Candidates are seeking workplaces where they can intertwine their beliefs with those of the company, and work together on a common vision of purpose and success. As leaders grapple with how to recruit top candidates and retain employees, they must rethink how they’re shaping and building a culture that unites people around a common cause. Great culture should provide continuous alignment to the vision, purpose, and goals of the organization.
Today’s employees have high expectations of their employers, and it goes far beyond just a paycheck. In fact, a recent LinkedIn survey found that people would rather put up with lower pay (65%) and forego a fancy title (26%) than deal with a bad workplace environment.
The survey also showed that employees care about whether companies foster environments where employees can be themselves (47%) and have a positive impact on society (46%). Today’s workforce wants to know that they’re making a difference within their companies. While work cultures are unique to every organization, the foundation of what enables a culture to thrive is the extent to which employees are empowered to be engaged, feel valued, and be heard. This is where leadership comes in.
Are leaders effectively driving culture?
According to a recent survey by the National Bureau of Economic Research, 85% of CEOs and CFOs believe an unhealthy culture leads to unethical behavior. What’s more, that same survey found that nine out of 10 CFOs believe improving company culture would increase their company’s business value and performance.
Although leaders admit that unhealthy company culture can impact engagement, a disconnect remains. Leaders may believe they’re putting in the work to build and improve, but the reality is that employees don’t agree. Nearly half of employees (45%) say leadership is minimally or not at all committed to improving culture. This discrepancy can lead to harrowing business repercussions, such as voluntary turnover that can cost organizations up to two times an employee’s annual salary.
One way leaders can demonstrate to employees that they’re taking action is to put some of the power to impact culture back into employees’ hands. For example, allowing employees to speak up when they don’t agree with a company’s actions or to take on new projects that they’re passionate about can help to establish an empowered culture. Building a culture of recognition — where acknowledgment and appreciation is given frequently and in real-time — also enhances an organization’s resilience. What gets recognized gets repeated, and leaders that leverage recognition as an everyday tool for building a strong culture will outperform organizations that fall flat on culture.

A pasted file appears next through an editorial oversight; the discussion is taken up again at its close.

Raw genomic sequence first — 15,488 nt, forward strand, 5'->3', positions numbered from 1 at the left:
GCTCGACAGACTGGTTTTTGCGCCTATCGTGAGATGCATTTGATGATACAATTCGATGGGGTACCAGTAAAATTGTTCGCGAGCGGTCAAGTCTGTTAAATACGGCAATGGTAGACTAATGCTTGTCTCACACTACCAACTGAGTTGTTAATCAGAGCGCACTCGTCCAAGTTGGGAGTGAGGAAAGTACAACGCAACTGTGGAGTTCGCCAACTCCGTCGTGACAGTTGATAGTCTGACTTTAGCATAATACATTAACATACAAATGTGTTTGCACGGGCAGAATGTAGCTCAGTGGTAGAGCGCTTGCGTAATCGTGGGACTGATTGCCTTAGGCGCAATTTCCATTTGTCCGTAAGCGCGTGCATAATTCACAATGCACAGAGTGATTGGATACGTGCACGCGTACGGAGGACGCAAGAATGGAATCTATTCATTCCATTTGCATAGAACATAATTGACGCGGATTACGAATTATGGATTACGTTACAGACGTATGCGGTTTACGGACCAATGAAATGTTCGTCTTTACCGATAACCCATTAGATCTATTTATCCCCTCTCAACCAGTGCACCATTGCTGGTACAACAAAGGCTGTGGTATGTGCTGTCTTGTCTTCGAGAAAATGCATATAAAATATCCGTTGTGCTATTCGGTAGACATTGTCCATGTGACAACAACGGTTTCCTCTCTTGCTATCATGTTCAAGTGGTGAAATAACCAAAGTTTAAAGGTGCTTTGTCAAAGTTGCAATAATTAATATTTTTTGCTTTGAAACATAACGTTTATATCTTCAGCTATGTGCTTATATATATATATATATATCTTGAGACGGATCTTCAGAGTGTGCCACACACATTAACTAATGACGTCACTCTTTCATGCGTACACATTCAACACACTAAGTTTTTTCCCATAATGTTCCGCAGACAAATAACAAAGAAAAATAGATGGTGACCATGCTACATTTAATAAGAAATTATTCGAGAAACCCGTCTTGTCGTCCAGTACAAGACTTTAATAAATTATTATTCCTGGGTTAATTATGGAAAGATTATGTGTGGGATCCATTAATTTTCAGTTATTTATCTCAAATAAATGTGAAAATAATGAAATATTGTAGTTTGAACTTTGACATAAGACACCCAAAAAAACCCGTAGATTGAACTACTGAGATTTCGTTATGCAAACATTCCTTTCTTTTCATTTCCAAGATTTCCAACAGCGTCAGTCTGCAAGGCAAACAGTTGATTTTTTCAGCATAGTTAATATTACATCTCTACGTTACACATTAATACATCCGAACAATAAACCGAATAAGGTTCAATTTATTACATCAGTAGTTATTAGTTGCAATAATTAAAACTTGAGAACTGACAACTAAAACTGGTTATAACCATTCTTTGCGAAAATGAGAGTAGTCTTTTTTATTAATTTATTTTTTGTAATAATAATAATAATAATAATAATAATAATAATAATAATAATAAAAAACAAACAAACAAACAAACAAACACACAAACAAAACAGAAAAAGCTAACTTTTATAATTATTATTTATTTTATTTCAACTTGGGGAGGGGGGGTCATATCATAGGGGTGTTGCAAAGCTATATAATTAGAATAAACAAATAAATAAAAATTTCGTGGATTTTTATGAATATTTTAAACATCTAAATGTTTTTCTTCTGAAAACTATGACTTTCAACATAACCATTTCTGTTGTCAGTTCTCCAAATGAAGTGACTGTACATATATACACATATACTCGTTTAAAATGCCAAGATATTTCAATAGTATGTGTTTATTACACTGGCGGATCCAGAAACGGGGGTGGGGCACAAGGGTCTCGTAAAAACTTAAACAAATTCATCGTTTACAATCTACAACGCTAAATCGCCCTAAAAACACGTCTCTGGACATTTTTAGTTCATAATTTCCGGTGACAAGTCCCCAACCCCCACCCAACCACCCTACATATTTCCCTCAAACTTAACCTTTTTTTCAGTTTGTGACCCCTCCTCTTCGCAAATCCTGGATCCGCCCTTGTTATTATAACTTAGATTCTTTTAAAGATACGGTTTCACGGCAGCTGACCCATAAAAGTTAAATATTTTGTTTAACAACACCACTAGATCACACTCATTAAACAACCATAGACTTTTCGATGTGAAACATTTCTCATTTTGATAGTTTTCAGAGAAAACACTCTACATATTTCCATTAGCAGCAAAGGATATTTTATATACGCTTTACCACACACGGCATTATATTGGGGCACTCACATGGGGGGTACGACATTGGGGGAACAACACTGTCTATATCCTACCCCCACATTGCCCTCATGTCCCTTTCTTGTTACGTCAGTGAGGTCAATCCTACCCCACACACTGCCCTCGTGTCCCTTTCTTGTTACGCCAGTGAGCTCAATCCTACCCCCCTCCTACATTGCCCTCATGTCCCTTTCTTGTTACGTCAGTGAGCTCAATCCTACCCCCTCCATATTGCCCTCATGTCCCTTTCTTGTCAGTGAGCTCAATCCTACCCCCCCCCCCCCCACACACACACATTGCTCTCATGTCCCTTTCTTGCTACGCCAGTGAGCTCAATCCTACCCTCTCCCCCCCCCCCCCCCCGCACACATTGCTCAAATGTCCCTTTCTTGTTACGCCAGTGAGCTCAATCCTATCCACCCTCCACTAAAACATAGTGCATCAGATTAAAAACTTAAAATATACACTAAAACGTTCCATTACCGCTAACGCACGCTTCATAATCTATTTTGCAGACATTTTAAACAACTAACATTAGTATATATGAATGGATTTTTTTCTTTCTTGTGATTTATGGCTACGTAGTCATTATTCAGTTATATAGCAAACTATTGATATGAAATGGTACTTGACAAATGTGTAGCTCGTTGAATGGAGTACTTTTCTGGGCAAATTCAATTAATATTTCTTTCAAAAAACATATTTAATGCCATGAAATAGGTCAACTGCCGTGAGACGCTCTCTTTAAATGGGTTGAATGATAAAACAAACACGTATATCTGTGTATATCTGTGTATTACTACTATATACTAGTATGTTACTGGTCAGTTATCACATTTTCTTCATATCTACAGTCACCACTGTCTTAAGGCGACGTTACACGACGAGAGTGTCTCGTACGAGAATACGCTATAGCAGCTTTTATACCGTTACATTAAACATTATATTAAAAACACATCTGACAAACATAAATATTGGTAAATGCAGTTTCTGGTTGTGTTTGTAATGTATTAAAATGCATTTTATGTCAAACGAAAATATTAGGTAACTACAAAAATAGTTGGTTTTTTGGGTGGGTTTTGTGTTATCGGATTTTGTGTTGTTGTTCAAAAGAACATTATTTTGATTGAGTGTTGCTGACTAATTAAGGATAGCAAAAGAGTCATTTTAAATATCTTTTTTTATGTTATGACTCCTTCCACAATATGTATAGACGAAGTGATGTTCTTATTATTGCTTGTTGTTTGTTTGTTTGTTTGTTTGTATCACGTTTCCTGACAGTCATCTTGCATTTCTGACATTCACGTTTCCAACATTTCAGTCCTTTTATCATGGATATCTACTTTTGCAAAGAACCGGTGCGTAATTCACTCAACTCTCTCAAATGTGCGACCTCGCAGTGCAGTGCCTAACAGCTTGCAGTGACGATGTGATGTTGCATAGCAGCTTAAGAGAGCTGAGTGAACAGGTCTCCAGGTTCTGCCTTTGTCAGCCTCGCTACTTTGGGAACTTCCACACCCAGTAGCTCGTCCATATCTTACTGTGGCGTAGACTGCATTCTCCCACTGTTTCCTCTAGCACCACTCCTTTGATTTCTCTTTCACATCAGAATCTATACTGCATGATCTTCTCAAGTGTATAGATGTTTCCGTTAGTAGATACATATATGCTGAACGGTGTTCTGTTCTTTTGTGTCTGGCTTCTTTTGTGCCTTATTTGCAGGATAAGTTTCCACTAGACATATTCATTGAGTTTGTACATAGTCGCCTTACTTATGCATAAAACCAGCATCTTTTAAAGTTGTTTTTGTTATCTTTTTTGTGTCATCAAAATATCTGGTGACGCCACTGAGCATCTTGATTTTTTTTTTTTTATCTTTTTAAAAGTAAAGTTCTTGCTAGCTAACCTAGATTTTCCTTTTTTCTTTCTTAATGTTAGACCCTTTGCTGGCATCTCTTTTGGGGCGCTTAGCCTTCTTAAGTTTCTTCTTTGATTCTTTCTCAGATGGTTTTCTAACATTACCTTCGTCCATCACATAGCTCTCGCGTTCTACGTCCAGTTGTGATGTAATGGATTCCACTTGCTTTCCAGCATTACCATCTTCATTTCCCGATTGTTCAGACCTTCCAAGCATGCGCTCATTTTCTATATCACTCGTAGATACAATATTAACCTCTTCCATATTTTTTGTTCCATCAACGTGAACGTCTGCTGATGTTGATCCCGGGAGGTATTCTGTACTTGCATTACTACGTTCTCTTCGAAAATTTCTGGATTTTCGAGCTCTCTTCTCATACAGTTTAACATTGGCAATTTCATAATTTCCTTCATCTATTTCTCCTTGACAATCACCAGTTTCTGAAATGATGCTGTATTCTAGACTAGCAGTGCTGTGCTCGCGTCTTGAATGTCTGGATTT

How can leaders build cultures of empowerment?
A recent report from Achievers and the Workforce Institute examining job crafting identified three ways in which individuals can improve their own employee experience, as well as how employers can help foster strong cultures that support those efforts:
- Improving role fit. Employees should be encouraged to focus on the work they’re most passionate about and where they feel they provide the most value. If an employee enjoys speaking with clients, for example, increasing tasks that enable face-to-face interactions can make their job more engaging. Employers must ask for feedback and support employees looking to branch out in these ways.
- Establishing connections in the workplace. Employee experience is greatly affected by day-to-day relationships, and that’s why it’s important to give employees opportunities to strengthen those relationships through workplace celebrations, the establishment of social gathering spots around the office space, team building activities, and interactive wellness challenges – just to name a few. Perhaps most importantly, employers can encourage frequent recognition and feedback at all levels of the company. Frequent recognition at every level builds trust and open communication across an organization. Employers can also ask for feedback about employees’ workplace connections and provide guidance or advice on improving relationships — encouraging employees to go on a “coffee chat” with a colleague they don’t know well, pointing to groups that gather around a sport or social activity, or simply recommending that every employee work from a shared workspace within the office now and then.
- Connecting roles to the purpose. Do employees know if their contributions to the business are meaningful? Employers must develop a culture that reinforces the important role each employee plays within their organization. Encourage employees to examine or reconsider how their role ties back to the greater organization but remember that it’s the company’s responsibility to make this connection crystal clear.
For those looking to create a workplace culture of employee empowerment and engagement, companies must first reexamine their cultures to ensure they are attracting and retaining the type of talent that will drive business success. Leaders should honestly reflect on the extent to which they’re listening to employees, driving cultural values themselves, and recognizing employee performance — all of which are critical to empowering a diverse workforce.
At a time when companies are making headlines for culture failures or scandals, employers must evaluate whether their own organizational culture is empowering employees to live by shared values – or to compromise them.